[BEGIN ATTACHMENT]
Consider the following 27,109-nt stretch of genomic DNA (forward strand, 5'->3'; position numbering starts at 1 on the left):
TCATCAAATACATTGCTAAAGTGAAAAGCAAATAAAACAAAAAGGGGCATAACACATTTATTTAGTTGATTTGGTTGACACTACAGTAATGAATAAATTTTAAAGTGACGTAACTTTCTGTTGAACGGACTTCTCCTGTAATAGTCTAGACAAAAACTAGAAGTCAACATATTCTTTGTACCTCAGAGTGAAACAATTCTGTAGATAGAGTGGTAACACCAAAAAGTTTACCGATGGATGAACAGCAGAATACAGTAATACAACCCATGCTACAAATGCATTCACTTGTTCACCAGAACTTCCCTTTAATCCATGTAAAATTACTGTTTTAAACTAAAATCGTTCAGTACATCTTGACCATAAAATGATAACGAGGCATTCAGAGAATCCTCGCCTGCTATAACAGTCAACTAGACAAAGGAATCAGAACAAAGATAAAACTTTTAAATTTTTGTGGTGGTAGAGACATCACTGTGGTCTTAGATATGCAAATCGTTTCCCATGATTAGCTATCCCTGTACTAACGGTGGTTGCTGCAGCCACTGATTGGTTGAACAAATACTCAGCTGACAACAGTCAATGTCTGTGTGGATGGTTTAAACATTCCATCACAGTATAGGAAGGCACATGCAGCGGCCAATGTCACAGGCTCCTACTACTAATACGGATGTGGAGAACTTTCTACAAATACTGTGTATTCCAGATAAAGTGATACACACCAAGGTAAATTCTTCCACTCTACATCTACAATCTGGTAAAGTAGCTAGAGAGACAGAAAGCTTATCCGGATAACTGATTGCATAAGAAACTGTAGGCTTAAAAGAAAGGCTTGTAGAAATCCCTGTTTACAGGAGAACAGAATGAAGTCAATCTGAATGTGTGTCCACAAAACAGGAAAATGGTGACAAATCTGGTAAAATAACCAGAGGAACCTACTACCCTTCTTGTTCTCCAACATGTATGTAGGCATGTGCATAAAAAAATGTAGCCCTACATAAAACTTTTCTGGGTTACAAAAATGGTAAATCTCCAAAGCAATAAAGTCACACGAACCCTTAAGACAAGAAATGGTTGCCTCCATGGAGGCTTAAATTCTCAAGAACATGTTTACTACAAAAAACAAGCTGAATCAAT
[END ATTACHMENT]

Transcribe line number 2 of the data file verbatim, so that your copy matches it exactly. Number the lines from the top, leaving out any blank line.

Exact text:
TCATCAAATACATTGCTAAAGTGAAAAGCAAATAAAACAAAAAGGGGCATAACACATTTATTTAGTTGATTTGGTTGACACTACAGTAATGAATAAATTTTAAAGTGACGTAACTTTCTGTTGAACGGACTTCTCCTGTAATAGTCTAGACAAAAACTAGAAGTCAACATATTCTTTGTACCTCAGAGTGAAACAATTCTGTAGATAGAGTGGTAACACCAAAAAGTTTACCGATGGATGAACAGCAGAATACAGTAATACAACCCATGCTACAAATGCATTCACTTGTTCACCAGAACTTCCCTTTAATCCATGTAAAATTACTGTTTTAAACTAAAATCGTTCAGTACATCTTGACCATAAAATGATAACGAGGCATTCAGAGAATCCTCGCCTGCTATAACAGTCAACTAGACAAAGGAATCAGAACAAAGATAAAACTTTTAAATTTTTGTGGTGGTAGAGACATCACTGTGGTCTTAGATATGCAAATCGTTTCCCATGATTAGCTATCCCTGTACTAACGGTGGTTGCTGCAGCCACTGATTGGTTGAACAAATACTCAGCTGACAACAGTCAATGTCTGTGTGGATGGTTTAAACATTCCATCACAGTATAGGAAGGCACATGCAGCGGCCAATGTCACAGGCTCCTACTACTAATACGGATGTGGAGAACTTTCTACAAATACTGTGTATTCCAGATAAAGTGATACACACCAAGGTAAATTCTTCCACTCTACATCTACAATCTGGTAAAGTAGCTAGAGAGACAGAAAGCTTATCCGGATAACTGATTGCATAAGAAACTGTAGGCTTAAAAGAAAGGCTTGTAGAAATCCCTGTTTACAGGAGAACAGAATGAAGTCAATCTGAATGTGTGTCCACAAAACAGGAAAATGGTGACAAATCTGGTAAAATAACCAGAGGAACCTACTACCCTTCTTGTTCTCCAACATGTATGTAGGCATGTGCATAAAAAAATGTAGCCCTACATAAAACTTTTCTGGGTTACAAAAATGGTAAATCTCCAAAGCAATAAAGTCACACGAACCCTTAAGACAAGAAATGGTTGCCTCCATGGAGGCTTAAATTCTCAAGAACATGTTTACTACAAAAAACAAGCTGAATCAAT